Luckin bills itself as a homegrown coffee chain and began delivering to customers months before Starbucks officially did. The Chinese company has quickly set up its stores — many of which have little to no seating. It attracts customers with cheaper prices and aggressive deals, such as a promotion which gave customers five coupons, each good for 72% off.
Yeung said a key factor to watch is Luckin’s ability to retain and make money.
In the first quarter of this year, the average number of customers making a purchase each month was 4.4 million, according to Luckin’s prospectus. That’s just 2% growth from the prior quarter, compared to a 130% increase in average transacting customers between the third and fourth quarter of last year.
New customer acquisition costs have fallen sharply to 16.9 yuan ($2.44) per customer in the first quarter from 103.5 yuan a year ago, Luckin said. The company also disclosed that its customer retention rate has remained around 35% or less.
Is growth sustainable?
Within a short 18-month period, Luckin managed to achieve a $2.9 billion valuation. Not since the dotcom bubble from 1999 to 2000 has a company achieved a $3 billion public valuation less than two years after its launch, according to Renaissance Capital, which also manages IPO-focused exchange-traded funds.
Like U.S. IPOs, Chinese companies going public in America are increasingly unprofitable, according to University of Florida finance professor Jay R. Ritter. Three-quarters of Chinese listings in the U.S. between 2001 and 2011 were profitable — but that has fallen to 43% in the years since, Ritter said.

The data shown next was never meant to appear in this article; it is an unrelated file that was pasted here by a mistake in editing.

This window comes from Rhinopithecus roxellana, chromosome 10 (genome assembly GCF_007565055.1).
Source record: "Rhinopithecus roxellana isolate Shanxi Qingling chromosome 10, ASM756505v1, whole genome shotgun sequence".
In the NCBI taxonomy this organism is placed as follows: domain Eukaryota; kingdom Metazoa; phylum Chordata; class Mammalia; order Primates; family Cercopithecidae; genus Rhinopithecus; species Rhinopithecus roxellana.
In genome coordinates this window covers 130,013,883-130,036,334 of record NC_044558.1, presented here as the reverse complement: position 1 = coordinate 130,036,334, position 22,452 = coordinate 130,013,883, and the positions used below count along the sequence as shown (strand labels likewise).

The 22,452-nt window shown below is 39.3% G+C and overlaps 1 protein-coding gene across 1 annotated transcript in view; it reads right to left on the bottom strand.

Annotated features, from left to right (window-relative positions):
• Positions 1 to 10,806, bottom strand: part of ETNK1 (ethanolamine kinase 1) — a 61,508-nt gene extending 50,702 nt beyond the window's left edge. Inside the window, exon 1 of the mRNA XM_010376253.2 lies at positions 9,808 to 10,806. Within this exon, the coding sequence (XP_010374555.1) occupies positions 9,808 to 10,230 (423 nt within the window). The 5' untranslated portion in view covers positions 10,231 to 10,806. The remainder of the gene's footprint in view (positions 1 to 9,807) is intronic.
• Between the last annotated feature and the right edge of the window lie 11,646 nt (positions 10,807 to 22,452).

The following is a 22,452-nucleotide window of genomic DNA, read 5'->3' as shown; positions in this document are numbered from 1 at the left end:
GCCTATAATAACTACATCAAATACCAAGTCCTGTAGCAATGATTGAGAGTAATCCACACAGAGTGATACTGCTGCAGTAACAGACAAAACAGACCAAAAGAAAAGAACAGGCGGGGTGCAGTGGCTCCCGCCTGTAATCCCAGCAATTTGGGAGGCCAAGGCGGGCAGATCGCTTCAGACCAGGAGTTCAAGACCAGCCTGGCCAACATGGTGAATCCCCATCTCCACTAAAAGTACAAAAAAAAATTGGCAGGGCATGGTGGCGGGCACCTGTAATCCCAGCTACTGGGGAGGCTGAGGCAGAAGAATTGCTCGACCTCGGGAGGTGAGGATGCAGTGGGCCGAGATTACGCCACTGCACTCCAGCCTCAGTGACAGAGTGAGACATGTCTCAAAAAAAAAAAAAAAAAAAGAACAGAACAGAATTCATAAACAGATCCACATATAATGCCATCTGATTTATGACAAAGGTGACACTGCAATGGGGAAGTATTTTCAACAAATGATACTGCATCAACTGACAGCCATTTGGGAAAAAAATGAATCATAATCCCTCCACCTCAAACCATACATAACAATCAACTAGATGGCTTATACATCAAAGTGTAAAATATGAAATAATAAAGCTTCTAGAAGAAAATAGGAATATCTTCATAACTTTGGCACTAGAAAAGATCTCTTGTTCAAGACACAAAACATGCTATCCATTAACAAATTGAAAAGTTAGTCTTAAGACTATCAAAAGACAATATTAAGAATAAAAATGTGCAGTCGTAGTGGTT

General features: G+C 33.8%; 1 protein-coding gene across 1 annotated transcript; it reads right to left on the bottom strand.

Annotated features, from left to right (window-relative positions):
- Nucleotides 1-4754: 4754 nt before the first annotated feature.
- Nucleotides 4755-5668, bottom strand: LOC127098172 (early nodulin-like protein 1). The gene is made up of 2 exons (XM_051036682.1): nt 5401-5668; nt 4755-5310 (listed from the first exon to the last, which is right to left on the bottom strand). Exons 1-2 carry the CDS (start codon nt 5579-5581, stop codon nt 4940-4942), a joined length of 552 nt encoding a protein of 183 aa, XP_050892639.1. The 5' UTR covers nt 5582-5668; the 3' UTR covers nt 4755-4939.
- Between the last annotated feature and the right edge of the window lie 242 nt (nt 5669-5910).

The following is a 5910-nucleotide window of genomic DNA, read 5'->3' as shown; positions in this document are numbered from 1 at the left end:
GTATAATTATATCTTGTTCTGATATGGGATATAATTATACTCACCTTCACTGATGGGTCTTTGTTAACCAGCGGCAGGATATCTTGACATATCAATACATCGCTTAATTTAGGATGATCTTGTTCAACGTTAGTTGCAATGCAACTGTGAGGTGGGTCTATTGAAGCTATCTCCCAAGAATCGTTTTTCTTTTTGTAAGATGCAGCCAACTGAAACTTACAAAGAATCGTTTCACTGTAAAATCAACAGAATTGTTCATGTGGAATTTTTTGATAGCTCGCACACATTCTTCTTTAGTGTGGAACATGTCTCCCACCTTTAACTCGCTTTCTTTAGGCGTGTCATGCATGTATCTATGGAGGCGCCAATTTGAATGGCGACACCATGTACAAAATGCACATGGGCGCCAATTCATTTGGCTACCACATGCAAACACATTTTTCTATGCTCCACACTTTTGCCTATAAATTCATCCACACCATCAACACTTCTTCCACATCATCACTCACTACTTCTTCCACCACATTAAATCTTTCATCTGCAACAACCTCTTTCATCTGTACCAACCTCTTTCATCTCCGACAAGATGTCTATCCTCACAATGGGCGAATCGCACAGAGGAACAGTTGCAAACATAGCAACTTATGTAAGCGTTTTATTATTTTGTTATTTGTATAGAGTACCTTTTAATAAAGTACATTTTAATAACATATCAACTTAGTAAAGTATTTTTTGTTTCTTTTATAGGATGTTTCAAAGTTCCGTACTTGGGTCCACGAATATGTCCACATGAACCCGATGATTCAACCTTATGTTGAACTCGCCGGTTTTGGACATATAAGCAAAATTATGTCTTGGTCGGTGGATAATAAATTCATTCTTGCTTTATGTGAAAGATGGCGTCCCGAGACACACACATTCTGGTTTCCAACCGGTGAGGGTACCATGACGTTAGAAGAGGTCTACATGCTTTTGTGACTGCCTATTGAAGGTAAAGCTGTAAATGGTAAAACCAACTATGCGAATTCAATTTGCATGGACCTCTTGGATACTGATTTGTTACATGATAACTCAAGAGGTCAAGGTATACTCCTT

In the case of Luckin, the company posted an operating loss of 527.1 million yuan in the first quarter this year, compared to 125.2 million yuan in the same period a year ago. Net revenues rose to 478.5 million from 13 million over the same time period.
The coffee chain filed with the U.S. Securities and Exchange Commission as an “emerging growth company,” which only requires audited financial statements for two fiscal years, instead of three. Luckin provided financial results since its inception in June 2017.
Trial and error
Going public, especially for Chinese companies in the U.S., is often seen as a stamp of approval for a business. An IPO usually implies a company is mature and large enough to handle more stringent disclosure standards, gain prominent underwriters such as Goldman Sachs and Credit Suisse, and deliver on quarterly performance for shareholders.
The race has sped up for start-ups to prove their worth, since it now takes only two or three years from launch to IPO, said Zhou, who was formerly managing partner at venture capital firm Kleiner Perkins Caufield & Byers China.
Facing this uncertainty, Chinese entrepreneurs must find their success quickly, Zhou said, according to a CNBC translation of his Chinese-language comments. They can do this by iterating a test of concept — even if it’s imperfect — in order to quickly gain the market’s feedback, adjust strategy and products, and stay slightly ahead of market expectations.
In this way, they may have a greater chance of winning, he added. “If they wait until they have a perfect plan, ‘the game is over,'” he said. “This kind of rule is not only still applicable, it’s also, in China’s competitive environment, more applicable than it is in America.”
It may be that for China, “fail fast” is being played out in a big way.